Mr. Landon, thank you very much.
    We're going to go into questions now from members of the committee. Each questioner has about seven minutes. When we get to the sixth minute, I'll hold up the yellow card, and that just means we're about to move on. That's all that means.
    The first question is coming from Gary Anandasangaree, please.
    Thank you very much for joining us this afternoon.
    Thank you for presenting the calls to action by AFN. Certainly many of the suggestions and recommendations are not new. I think they've been around for a very long time. I think the real issue is how they're implemented, and if they're implemented.
    I want to just probe a couple of issues. You mentioned the prospect of healing. Many of the people we've met over the past several months have indicated that it's intergenerational. It's not something that can happen in a generation or is likely to happen in a generation; it will take several generations.
     In your opinion and your experience, what needs to be done to the individual, in the sense of the support system? I know you outlined a number of the government factors. However, what needs to be done to the individual who can get us on the right path—I'm not saying the end goal per se, but the right path—toward that process?


    I believe it's going to start with the education system.
    Every Canadian, indigenous or not, has to deal with the education system, from three or four years old, all the way until they're 18. We have to start putting efforts into identifying at-risk youth, to get them the help they need, so that as they go through the school system they have the right supports to become a healthy person.
    Whether it's in the public school system...that's going to include elders. It's opening the doors and relaxing legislation to have elders there. Or it's going to be within our own communities and our own school communities, to get them more funding to have those professionals come in and make sure that these youth, who might not have the best supports at home, have support and a safe place to go.
    That's what I believe.
    The second part you mentioned is about identity. It's about connection to the language, to the culture, to the people.
    My understanding, at least with respect to Anishinaabe, is that it's not a language that is spoken in the school system, or it's not available in the school system. Please correct me if I'm wrong on this.
    What needs to be done in order for us to have, starting at the primary school level, introduction of more languages, so that the young people can learn and then progress toward high school as well as post-secondary education?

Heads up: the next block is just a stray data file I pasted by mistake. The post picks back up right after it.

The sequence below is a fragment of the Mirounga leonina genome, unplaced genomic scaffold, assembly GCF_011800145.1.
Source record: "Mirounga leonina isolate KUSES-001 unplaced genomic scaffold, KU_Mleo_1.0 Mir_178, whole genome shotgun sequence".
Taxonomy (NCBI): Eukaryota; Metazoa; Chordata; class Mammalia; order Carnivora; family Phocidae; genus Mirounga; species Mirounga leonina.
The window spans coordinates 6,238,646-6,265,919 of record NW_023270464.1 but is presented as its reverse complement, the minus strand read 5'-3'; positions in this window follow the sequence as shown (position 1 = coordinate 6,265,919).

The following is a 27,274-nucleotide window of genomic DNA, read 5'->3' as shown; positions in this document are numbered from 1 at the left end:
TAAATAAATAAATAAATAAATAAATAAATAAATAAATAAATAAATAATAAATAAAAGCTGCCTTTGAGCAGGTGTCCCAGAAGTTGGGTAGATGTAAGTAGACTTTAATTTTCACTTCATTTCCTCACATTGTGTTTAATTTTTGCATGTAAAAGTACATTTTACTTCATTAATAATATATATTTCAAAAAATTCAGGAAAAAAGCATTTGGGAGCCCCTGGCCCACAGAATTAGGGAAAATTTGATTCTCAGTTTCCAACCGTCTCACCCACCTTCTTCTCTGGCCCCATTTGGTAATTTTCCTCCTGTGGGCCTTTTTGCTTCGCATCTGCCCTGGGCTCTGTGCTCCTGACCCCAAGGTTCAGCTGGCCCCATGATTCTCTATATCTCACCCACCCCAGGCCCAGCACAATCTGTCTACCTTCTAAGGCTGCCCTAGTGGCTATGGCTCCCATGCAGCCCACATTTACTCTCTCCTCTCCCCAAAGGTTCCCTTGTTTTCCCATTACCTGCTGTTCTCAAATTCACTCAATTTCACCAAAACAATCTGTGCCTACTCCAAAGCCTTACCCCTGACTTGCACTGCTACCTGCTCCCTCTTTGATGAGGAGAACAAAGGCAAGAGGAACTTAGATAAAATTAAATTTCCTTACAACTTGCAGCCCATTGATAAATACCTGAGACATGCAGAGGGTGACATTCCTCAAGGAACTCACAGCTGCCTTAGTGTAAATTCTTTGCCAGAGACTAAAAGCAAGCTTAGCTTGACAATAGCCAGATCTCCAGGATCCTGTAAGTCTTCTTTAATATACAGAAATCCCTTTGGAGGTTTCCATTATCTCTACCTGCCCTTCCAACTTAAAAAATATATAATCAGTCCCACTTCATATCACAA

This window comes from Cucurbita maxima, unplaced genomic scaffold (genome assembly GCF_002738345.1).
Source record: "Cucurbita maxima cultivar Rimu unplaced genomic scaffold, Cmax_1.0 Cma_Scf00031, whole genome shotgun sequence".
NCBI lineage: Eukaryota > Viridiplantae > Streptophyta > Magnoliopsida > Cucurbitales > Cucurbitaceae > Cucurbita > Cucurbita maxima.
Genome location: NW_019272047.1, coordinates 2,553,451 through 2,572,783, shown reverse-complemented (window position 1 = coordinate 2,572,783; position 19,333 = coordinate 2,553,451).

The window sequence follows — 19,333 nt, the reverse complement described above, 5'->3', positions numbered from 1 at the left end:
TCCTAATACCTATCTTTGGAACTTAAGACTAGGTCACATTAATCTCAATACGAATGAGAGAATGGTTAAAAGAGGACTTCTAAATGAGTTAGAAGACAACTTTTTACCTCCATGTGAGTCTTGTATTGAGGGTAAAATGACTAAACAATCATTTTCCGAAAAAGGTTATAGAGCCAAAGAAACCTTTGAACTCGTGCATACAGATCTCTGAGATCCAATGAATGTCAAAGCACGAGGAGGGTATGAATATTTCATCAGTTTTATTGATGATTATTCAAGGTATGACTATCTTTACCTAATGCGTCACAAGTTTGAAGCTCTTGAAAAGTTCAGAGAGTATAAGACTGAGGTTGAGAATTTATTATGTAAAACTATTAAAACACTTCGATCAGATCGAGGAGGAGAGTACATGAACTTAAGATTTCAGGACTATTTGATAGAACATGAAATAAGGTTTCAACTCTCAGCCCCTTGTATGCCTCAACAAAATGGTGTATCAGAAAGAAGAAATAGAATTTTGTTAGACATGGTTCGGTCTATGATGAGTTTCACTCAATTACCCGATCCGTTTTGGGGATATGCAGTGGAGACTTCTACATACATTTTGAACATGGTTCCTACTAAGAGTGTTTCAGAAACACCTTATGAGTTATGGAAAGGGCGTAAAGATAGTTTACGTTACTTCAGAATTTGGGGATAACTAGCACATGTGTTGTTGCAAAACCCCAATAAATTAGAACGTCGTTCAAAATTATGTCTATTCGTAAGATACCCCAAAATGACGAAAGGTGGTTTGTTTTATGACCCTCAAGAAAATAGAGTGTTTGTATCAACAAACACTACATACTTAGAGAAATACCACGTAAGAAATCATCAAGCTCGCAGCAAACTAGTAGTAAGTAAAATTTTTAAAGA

Again, that's having to look at the colonial framework that the public school systems are already set upon.
    As I said before, legislation needs to be relaxed to allow elders to be able to enter schools more easily to start teaching that language. They are our true keepers. They have a hard time going through university to get an education degree. But I've been taught by people with education degrees in Ojibway classes, and I hate to say it, but they were white people. That makes no sense. They're not experts in it, and we're not getting anything out of it. Our real language keepers are experts in that language. They need to be able to enter those areas and teach us.
     With respect to the school system itself, right now many of the schools are run by local communities, right? For example, in Ontario, is it a matter of changing the requirement for teaching, to be accredited as a teacher but to look at alternative ways in terms of elders, for example, having the ability to teach within the school system?
    Again, it could even be as simple as elders working with teachers to develop a proper curriculum and being in the classroom along with the teacher to make sure the standards are still maintained but that we still have that framework in place. Again, with first nations communities and their schools, it's no secret that they're just extremely underfunded and understaffed. They don't have the resources. Those basic funding things need to be addressed in terms of our communities.